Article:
On this Look Up Day, which happens to also be Thanksgiving, I wanted to share with you a piece of my powerful story that I wrote about in When All Balls Drop. In the vignette below, "I'm Thankful For..." I describe how special Thanksgiving of 2009 was at my mom's home in Massachusetts. Only two months after I had nearly lost my life, breaking my neck in a tragic tree accident, I speak of my gratitude.
I'm Thankful For...
Although I had been fortunate and thankful for the life I had previously, that particular Thanksgiving had an especially sweet meaning. Not only was I alive, but the fact that I’d be able to recover and be my normal self in time was paramount.
I had never experienced a Thanksgiving like this before. Having a very small family and being blessed with good health, I knew I should never take life for granted because I had almost lost it all. I should honor my family, friends, health, wisdom, and myself not only on Thanksgiving but all year.
Despite living in a time-starved, multitasking society, people should be able to live a life that pays respect to those who helped them get where they are, to have fun being who they are with whom they love, and to never let an opportunity pass them by. That’s my new belief.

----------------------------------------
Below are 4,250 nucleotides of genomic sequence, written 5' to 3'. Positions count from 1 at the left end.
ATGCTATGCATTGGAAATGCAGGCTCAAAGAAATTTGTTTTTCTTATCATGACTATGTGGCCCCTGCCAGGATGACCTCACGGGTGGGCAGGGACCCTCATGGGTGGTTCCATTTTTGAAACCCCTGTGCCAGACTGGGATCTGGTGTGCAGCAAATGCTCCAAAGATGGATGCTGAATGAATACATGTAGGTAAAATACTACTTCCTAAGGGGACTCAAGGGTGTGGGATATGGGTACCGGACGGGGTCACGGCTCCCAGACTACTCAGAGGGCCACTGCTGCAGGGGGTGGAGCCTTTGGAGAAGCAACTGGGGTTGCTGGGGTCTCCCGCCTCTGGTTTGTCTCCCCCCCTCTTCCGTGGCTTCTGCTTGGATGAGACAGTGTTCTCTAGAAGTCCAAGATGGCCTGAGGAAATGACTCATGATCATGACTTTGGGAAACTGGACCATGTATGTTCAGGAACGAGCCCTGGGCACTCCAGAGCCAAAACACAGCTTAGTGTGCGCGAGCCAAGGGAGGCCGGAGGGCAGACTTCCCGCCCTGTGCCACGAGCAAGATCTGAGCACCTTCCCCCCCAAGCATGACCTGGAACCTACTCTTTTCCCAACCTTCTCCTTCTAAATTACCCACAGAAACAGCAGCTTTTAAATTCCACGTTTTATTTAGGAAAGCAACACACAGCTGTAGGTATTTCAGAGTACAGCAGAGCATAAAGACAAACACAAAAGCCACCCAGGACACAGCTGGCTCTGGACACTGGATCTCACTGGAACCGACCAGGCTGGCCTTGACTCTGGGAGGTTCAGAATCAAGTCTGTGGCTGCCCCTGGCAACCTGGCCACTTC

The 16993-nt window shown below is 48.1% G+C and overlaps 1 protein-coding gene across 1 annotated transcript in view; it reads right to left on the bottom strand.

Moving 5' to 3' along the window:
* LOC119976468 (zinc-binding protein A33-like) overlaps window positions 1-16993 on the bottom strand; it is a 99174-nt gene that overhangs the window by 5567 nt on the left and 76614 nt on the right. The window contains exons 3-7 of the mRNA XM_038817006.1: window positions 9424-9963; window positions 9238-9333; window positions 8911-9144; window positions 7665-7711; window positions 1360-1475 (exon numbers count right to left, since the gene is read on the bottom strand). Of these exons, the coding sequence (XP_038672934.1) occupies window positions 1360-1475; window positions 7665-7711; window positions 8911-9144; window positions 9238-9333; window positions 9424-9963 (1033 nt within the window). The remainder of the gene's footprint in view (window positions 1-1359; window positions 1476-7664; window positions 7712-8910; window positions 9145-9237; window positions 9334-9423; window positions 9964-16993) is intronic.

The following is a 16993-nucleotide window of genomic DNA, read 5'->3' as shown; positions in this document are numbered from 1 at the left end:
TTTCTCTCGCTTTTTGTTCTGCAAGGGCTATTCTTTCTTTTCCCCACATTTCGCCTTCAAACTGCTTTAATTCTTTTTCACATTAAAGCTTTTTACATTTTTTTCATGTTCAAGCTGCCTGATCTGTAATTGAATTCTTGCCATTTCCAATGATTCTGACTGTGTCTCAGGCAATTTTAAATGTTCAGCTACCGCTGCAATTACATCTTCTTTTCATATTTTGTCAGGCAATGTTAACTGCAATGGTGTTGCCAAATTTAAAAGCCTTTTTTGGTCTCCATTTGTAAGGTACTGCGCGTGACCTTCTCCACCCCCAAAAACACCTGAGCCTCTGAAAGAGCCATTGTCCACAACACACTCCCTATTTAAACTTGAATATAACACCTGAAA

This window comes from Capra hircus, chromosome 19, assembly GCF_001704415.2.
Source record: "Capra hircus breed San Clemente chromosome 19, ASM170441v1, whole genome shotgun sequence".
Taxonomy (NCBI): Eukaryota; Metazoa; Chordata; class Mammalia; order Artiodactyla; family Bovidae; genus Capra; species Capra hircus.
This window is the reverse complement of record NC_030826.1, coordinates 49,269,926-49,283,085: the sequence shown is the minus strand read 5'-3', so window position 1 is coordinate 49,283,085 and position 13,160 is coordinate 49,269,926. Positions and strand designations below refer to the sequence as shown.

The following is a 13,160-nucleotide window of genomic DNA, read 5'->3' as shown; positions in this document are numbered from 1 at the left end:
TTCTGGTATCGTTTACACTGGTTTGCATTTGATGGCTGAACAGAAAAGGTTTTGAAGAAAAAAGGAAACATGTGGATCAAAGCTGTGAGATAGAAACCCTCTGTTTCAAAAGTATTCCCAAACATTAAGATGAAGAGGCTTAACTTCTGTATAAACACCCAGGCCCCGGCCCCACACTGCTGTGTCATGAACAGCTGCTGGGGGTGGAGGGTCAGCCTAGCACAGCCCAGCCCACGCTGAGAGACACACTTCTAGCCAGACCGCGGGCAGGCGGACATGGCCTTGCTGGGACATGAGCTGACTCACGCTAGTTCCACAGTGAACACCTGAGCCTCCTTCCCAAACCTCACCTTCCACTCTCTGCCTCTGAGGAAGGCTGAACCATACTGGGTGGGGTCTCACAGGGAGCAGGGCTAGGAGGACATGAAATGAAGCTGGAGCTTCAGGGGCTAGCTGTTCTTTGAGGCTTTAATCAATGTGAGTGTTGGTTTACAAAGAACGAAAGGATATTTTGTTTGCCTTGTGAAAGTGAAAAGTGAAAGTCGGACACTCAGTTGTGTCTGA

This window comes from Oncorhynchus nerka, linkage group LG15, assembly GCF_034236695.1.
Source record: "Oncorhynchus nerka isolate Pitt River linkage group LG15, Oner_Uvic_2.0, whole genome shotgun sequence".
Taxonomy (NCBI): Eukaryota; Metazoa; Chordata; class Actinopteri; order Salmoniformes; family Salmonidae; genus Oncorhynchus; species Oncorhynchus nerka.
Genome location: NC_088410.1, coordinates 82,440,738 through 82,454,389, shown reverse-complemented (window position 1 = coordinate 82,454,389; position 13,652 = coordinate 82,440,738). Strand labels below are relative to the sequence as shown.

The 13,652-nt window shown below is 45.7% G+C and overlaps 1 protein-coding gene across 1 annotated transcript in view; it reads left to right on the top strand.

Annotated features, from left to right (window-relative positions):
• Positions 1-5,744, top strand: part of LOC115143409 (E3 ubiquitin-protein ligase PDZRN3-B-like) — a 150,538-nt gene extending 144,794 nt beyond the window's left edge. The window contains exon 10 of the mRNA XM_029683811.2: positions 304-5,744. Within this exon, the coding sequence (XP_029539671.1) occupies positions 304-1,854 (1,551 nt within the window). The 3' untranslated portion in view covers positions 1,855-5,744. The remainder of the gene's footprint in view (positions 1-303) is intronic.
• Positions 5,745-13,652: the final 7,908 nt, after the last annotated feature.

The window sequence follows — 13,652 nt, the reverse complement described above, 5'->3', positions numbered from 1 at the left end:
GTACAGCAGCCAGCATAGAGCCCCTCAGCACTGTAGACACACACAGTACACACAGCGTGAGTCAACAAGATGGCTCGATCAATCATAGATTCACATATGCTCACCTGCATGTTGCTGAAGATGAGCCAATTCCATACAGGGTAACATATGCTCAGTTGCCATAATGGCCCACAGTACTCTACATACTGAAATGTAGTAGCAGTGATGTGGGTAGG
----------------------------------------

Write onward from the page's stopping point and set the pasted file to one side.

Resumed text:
I shared my gratitude with my mom, Frank (her husband), and AJ (my spouse). “I’m thankful for getting to the hospital in time to save my life. I’m also grateful I was not at the hospital alone. And I’m especially thankful for the lessons this experience has taught me.” Before we began to eat the massive feast my mom had prepared, I said, “Everyone must remember that it is not the house, clothes, car, or jewelry that’s important. It’s your health and the people you have around you. The most valuable possession you have is your health, followed closely by your relationships.”
In that moment, I understood why around the world people toast with the words “to your health” or “salud.” And with my newfound appetite, I planned to have two pieces of my mom’s apple pie with cheddar cheese on top. I wanted to make up for insulting her expert baking skills by eating the pie in the hospital only so I could poop.
Although this time of year encourages us all to reflect on what we are grateful for, I suggest you carry an element of this gratitude with you daily as I do. By using a concept I call, Looking Up, I survived a full-blown life catastrophe losing my health, marriage, and career; however, it also helps me carry on through the daily frustrations wherever I am. By Looking Up, I focus on being more in the moment and grateful, while positively spinning each situation. By choosing to Look Up, I reframe my circumstances. I can't control my editor's opinion, the traffic on I-95, or even my DNA. However, I can control the way I think about it.
Here's to looking up!
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